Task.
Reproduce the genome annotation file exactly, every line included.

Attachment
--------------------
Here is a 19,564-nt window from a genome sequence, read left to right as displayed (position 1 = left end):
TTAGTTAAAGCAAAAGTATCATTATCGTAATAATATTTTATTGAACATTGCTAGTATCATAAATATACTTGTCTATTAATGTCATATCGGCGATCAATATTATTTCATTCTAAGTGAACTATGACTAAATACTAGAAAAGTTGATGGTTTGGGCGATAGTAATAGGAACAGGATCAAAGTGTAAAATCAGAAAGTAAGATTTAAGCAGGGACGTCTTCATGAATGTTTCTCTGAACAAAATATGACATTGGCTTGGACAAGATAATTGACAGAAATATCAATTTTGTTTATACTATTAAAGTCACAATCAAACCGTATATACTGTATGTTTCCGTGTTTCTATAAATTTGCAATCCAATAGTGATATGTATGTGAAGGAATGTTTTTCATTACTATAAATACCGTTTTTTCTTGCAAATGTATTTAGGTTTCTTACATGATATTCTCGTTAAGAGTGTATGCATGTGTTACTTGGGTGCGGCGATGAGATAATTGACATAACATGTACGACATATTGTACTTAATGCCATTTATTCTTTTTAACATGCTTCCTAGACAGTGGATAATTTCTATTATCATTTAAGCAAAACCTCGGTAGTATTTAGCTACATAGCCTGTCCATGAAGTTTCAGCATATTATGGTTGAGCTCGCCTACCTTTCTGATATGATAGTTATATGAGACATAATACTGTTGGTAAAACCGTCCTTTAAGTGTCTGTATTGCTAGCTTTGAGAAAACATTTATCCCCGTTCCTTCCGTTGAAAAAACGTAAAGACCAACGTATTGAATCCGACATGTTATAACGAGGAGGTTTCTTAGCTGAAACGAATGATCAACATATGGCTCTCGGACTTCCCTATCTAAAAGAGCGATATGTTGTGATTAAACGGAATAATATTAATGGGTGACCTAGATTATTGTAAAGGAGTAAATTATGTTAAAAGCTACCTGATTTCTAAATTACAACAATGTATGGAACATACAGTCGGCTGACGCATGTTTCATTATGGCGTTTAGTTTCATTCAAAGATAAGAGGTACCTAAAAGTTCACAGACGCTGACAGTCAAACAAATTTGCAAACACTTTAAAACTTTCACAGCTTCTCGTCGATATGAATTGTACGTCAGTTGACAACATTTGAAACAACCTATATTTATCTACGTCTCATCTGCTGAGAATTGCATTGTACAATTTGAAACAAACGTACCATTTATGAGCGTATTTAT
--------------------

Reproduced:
Here is a 19,564-nt window from a genome sequence, read left to right as displayed (position 1 = left end):
TTAGTTAAAGCAAAAGTATCATTATCGTAATAATATTTTATTGAACATTGCTAGTATCATAAATATACTTGTCTATTAATGTCATATCGGCGATCAATATTATTTCATTCTAAGTGAACTATGACTAAATACTAGAAAAGTTGATGGTTTGGGCGATAGTAATAGGAACAGGATCAAAGTGTAAAATCAGAAAGTAAGATTTAAGCAGGGACGTCTTCATGAATGTTTCTCTGAACAAAATATGACATTGGCTTGGACAAGATAATTGACAGAAATATCAATTTTGTTTATACTATTAAAGTCACAATCAAACCGTATATACTGTATGTTTCCGTGTTTCTATAAATTTGCAATCCAATAGTGATATGTATGTGAAGGAATGTTTTTCATTACTATAAATACCGTTTTTTCTTGCAAATGTATTTAGGTTTCTTACATGATATTCTCGTTAAGAGTGTATGCATGTGTTACTTGGGTGCGGCGATGAGATAATTGACATAACATGTACGACATATTGTACTTAATGCCATTTATTCTTTTTAACATGCTTCCTAGACAGTGGATAATTTCTATTATCATTTAAGCAAAACCTCGGTAGTATTTAGCTACATAGCCTGTCCATGAAGTTTCAGCATATTATGGTTGAGCTCGCCTACCTTTCTGATATGATAGTTATATGAGACATAATACTGTTGGTAAAACCGTCCTTTAAGTGTCTGTATTGCTAGCTTTGAGAAAACATTTATCCCCGTTCCTTCCGTTGAAAAAACGTAAAGACCAACGTATTGAATCCGACATGTTATAACGAGGAGGTTTCTTAGCTGAAACGAATGATCAACATATGGCTCTCGGACTTCCCTATCTAAAAGAGCGATATGTTGTGATTAAACGGAATAATATTAATGGGTGACCTAGATTATTGTAAAGGAGTAAATTATGTTAAAAGCTACCTGATTTCTAAATTACAACAATGTATGGAACATACAGTCGGCTGACGCATGTTTCATTATGGCGTTTAGTTTCATTCAAAGATAAGAGGTACCTAAAAGTTCACAGACGCTGACAGTCAAACAAATTTGCAAACACTTTAAAACTTTCACAGCTTCTCGTCGATATGAATTGTACGTCAGTTGACAACATTTGAAACAACCTATATTTATCTACGTCTCATCTGCTGAGAATTGCATTGTACAATTTGAAACAAACGTACCATTTATGAGCGTATTTAT